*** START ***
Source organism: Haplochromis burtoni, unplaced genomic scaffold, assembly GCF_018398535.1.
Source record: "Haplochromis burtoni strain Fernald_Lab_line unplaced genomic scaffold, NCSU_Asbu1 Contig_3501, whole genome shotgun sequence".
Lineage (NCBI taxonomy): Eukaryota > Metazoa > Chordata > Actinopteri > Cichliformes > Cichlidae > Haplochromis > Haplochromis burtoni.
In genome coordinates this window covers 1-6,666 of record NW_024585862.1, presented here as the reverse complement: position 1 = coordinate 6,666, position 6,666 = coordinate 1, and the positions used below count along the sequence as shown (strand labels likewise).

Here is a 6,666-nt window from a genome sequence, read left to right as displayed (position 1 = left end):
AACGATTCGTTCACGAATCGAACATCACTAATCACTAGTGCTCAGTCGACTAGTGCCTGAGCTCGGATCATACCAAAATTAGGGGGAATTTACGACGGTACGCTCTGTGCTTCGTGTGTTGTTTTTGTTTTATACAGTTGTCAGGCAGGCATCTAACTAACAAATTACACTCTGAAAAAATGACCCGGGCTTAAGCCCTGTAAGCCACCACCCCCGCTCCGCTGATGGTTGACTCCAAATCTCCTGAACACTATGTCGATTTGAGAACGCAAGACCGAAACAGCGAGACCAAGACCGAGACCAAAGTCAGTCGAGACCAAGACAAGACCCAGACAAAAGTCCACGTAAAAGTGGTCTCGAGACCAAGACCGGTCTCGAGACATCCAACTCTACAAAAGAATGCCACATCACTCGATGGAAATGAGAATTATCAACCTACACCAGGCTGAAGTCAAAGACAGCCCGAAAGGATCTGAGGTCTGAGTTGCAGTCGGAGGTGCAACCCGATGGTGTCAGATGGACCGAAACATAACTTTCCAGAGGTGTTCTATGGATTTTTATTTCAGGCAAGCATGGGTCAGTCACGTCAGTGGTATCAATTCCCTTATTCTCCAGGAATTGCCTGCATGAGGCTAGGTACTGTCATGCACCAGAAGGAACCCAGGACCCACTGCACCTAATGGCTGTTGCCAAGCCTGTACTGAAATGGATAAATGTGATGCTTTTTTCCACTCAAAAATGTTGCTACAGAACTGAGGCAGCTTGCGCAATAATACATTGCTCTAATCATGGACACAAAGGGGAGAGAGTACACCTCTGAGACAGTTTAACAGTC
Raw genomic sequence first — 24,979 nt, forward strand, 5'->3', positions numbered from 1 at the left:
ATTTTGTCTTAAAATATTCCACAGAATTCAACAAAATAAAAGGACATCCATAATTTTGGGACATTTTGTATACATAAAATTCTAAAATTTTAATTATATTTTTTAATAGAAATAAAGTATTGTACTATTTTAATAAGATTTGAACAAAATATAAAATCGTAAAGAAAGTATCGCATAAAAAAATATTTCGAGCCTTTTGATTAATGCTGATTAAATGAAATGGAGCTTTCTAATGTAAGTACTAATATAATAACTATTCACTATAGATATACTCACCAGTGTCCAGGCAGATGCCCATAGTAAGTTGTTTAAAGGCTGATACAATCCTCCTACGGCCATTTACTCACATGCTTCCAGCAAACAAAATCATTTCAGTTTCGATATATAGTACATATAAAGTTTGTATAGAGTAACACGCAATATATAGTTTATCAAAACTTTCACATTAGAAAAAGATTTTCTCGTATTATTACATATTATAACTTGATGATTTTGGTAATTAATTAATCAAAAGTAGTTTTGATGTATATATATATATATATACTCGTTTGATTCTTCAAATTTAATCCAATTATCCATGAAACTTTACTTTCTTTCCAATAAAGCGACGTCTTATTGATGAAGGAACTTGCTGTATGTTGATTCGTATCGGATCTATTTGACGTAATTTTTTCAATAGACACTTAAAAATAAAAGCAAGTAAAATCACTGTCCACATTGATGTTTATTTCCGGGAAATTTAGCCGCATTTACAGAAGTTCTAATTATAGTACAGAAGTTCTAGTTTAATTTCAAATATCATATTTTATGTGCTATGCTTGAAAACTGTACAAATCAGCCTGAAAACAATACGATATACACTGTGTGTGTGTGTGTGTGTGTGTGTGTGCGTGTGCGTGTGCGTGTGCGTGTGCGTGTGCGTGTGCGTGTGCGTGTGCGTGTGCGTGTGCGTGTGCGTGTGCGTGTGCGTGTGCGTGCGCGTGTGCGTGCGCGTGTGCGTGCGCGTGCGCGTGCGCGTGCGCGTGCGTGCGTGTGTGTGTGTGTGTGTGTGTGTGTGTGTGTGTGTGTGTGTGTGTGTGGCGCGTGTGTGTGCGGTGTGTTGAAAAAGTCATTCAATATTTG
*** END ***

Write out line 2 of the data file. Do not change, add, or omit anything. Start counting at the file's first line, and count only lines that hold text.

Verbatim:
Source record: "Haplochromis burtoni strain Fernald_Lab_line unplaced genomic scaffold, NCSU_Asbu1 Contig_3501, whole genome shotgun sequence".